In fact, the benchmark plan premium for a 27-year-old in 2020 is a whopping $723 in Wyoming. How many 27-year-olds can afford that kind of monthly premium? By contrast, New Mexico’s 2020 benchmark plan premium for a 27-year-old is the lowest in the nation at $282.
All of these numbers only apply to the 38 states whose residents buy plans through the federal exchange at Healthcare.gov. Residents of California, Colorado, Connecticut, Idaho, Maryland, Massachusetts, Minnesota, Nevada, New York, Rhode Island, Vermont, Washington, and Washington, D.C. buy insurance through their state's exchange.
The Importance of Subsidies
The good news is that many people who purchase marketplace plans will pay lower premiums through what the government calls advance premium tax credits, otherwise known as subsidies. In 2019, 88% of people who enrolled at Healthcare.gov were eligible for advance premium tax credits.
What are these subsidies? They are credits that the government applies to your health insurance premiums each month to make them affordable. Essentially, the government pays part of your premium directly to your health insurance company, and you're responsible for the rest.
As part of the American Rescue Plan of 2021, subsidies have been increased for lower-income Americans and extended to those with higher incomes.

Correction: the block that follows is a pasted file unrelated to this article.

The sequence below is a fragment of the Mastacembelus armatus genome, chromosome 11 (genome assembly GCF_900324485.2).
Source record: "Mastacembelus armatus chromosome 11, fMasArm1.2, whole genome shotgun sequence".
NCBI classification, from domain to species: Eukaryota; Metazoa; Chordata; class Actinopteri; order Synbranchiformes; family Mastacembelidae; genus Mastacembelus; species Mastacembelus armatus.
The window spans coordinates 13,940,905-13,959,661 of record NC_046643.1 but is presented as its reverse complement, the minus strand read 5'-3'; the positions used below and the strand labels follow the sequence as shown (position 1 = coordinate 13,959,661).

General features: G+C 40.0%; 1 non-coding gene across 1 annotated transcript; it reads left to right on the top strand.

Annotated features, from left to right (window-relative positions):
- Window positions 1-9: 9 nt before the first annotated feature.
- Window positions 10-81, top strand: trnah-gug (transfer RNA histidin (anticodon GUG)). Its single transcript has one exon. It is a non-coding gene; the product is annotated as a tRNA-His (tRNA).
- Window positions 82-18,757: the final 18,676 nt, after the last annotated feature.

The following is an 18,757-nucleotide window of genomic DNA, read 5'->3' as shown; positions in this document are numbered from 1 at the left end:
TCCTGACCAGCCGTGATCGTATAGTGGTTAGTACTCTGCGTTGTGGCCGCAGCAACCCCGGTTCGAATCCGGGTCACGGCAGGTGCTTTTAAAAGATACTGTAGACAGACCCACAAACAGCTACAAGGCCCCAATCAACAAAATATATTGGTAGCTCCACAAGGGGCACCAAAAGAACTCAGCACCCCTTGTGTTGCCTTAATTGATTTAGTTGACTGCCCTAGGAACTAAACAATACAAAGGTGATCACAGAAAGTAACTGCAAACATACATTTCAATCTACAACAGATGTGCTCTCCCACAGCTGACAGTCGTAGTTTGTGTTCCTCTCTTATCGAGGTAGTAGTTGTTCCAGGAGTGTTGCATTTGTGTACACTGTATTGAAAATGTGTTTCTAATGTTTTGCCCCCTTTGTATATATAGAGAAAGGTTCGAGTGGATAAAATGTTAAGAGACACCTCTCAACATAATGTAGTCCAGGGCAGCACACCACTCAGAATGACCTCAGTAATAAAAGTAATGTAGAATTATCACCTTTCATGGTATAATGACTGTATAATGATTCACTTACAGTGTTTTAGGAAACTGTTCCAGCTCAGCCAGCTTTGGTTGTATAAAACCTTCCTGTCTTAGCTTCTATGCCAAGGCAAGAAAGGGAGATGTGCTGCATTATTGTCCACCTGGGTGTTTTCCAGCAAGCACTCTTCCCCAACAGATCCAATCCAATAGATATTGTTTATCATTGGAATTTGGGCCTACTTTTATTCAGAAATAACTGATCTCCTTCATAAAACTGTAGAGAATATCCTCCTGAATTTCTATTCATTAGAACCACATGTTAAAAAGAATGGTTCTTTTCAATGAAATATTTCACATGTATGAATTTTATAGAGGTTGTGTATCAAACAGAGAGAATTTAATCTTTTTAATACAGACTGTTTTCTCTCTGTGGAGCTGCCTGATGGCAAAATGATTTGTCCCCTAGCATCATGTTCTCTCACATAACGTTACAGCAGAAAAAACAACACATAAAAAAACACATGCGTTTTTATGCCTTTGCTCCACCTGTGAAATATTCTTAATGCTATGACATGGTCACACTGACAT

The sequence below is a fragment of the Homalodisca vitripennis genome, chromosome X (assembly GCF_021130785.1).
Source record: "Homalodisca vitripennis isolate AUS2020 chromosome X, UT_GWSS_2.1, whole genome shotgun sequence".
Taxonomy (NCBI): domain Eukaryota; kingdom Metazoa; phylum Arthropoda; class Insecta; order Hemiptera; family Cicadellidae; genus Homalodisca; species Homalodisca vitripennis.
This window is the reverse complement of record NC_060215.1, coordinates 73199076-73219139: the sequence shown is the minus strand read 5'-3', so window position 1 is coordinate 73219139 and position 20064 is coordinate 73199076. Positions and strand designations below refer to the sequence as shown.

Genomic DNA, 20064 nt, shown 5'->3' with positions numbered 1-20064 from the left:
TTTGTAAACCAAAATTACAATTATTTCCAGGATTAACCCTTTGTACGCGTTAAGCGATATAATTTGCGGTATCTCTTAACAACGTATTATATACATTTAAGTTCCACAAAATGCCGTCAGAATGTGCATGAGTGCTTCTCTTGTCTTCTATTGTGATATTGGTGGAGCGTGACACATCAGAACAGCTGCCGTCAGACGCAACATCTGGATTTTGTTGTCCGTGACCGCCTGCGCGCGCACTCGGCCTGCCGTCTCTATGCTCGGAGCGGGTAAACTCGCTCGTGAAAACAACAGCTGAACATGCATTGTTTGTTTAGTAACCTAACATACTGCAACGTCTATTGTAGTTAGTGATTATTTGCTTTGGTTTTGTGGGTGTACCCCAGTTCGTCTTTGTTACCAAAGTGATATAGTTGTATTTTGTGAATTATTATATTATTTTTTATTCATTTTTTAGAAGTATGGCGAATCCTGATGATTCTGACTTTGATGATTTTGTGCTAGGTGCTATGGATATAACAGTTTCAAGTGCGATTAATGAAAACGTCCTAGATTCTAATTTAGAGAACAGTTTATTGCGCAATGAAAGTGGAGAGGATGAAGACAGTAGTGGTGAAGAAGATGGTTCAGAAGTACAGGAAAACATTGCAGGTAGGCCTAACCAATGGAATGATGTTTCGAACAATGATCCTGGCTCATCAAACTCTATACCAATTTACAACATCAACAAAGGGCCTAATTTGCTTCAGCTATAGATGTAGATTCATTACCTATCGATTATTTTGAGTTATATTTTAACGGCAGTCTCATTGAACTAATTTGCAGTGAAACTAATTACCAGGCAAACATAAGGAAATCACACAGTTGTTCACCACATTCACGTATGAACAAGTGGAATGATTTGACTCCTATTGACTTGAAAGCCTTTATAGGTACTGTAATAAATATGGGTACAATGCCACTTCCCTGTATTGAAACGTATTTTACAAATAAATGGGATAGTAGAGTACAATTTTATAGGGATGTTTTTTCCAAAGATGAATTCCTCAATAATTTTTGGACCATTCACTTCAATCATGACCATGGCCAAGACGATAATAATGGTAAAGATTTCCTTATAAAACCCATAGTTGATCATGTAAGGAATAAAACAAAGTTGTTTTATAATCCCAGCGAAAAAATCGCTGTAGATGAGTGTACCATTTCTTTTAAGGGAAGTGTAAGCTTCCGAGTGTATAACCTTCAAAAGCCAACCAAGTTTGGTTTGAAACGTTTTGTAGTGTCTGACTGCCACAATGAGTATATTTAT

You can take your advance premium tax credit in one of three ways: equal amounts each month; more in some months and less in others—helpful if your income is irregular; or as a credit against your income tax liability when you file your annual tax return, which could mean you owe less tax or get a bigger refund. The tax credit is designed to make premiums affordable based on your household size and income.
Your credit is based on your estimated income for the year, so if your income or household size changes during the year, it's a good idea to update your information at Healthcare.gov right away so your premium credits can be adjusted accordingly. That way, you won't have any unpleasant surprises at tax time, nor will you pay higher premiums than you need to throughout the year.
Health Insurance Deductibles: What Can You Expect?
On top of premiums, everyone who carries health insurance also pays a deductible. This means you pay 100% of your health expenses out of pocket until you have paid a predetermined amount. At that point, insurance coverage kicks in and you pay a percentage of your bills, with the insurer picking up the rest. Most workers are covered by a general annual deductible, which means it applies to most or all healthcare services. Here's how general deductibles varied in 2019:
- $1,655: Average general annual deductible for a single worker, employer plan
- $2,271: Average annual deductible if that single worker was employed by a small firm
- $1,412: Average annual deductible if that single worker was employed by a large firm
|Median Individual Deductible, Qualifying Health Plan Without Subsidies from Healthcare.gov., Plan Year 2020|
Source: U.S. Centers for Medicare & Medicaid Services.
Individuals who are eligible for cost-sharing reductions (a type of federal subsidy that helps reduce out-of-pocket costs for healthcare expenses such as deductibles and co-pays) are responsible for deductibles as low as $115 for those with household incomes closest to the federal poverty level.
A Note on Short-Term Plans